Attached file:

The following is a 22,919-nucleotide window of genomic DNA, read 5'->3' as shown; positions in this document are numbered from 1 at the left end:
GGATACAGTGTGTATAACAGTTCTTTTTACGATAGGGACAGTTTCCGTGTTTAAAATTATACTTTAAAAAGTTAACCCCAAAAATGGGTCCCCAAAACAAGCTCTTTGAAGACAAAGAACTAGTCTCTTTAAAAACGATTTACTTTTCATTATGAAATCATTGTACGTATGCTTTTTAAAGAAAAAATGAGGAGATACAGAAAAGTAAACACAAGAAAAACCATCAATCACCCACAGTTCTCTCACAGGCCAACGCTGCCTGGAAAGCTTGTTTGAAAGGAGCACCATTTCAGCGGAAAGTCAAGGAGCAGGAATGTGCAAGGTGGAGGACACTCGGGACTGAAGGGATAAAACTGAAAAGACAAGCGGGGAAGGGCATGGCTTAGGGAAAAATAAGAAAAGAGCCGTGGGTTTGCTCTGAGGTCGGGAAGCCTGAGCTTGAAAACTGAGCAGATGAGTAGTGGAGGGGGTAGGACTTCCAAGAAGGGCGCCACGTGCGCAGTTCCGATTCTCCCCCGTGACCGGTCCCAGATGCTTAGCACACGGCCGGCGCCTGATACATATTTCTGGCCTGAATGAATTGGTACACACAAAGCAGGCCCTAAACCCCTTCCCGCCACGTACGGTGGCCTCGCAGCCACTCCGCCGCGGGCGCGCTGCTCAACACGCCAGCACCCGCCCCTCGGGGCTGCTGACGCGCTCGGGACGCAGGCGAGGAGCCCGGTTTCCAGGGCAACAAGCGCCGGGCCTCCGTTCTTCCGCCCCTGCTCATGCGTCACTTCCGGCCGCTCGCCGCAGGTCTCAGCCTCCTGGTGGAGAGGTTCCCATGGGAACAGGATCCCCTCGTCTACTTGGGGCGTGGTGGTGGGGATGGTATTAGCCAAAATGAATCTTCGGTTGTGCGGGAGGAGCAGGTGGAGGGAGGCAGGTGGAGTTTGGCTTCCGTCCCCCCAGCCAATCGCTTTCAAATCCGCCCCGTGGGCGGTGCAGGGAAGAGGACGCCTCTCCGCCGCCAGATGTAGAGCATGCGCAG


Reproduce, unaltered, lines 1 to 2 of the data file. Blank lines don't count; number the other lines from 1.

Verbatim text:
The following is a 22,919-nucleotide window of genomic DNA, read 5'->3' as shown; positions in this document are numbered from 1 at the left end:
GGATACAGTGTGTATAACAGTTCTTTTTACGATAGGGACAGTTTCCGTGTTTAAAATTATACTTTAAAAAGTTAACCCCAAAAATGGGTCCCCAAAACAAGCTCTTTGAAGACAAAGAACTAGTCTCTTTAAAAACGATTTACTTTTCATTATGAAATCATTGTACGTATGCTTTTTAAAGAAAAAATGAGGAGATACAGAAAAGTAAACACAAGAAAAACCATCAATCACCCACAGTTCTCTCACAGGCCAACGCTGCCTGGAAAGCTTGTTTGAAAGGAGCACCATTTCAGCGGAAAGTCAAGGAGCAGGAATGTGCAAGGTGGAGGACACTCGGGACTGAAGGGATAAAACTGAAAAGACAAGCGGGGAAGGGCATGGCTTAGGGAAAAATAAGAAAAGAGCCGTGGGTTTGCTCTGAGGTCGGGAAGCCTGAGCTTGAAAACTGAGCAGATGAGTAGTGGAGGGGGTAGGACTTCCAAGAAGGGCGCCACGTGCGCAGTTCCGATTCTCCCCCGTGACCGGTCCCAGATGCTTAGCACACGGCCGGCGCCTGATACATATTTCTGGCCTGAATGAATTGGTACACACAAAGCAGGCCCTAAACCCCTTCCCGCCACGTACGGTGGCCTCGCAGCCACTCCGCCGCGGGCGCGCTGCTCAACACGCCAGCACCCGCCCCTCGGGGCTGCTGACGCGCTCGGGACGCAGGCGAGGAGCCCGGTTTCCAGGGCAACAAGCGCCGGGCCTCCGTTCTTCCGCCCCTGCTCATGCGTCACTTCCGGCCGCTCGCCGCAGGTCTCAGCCTCCTGGTGGAGAGGTTCCCATGGGAACAGGATCCCCTCGTCTACTTGGGGCGTGGTGGTGGGGATGGTATTAGCCAAAATGAATCTTCGGTTGTGCGGGAGGAGCAGGTGGAGGGAGGCAGGTGGAGTTTGGCTTCCGTCCCCCCAGCCAATCGCTTTCAAATCCGCCCCGTGGGCGGTGCAGGGAAGAGGACGCCTCTCCGCCGCCAGATGTAGAGCATGCGCAG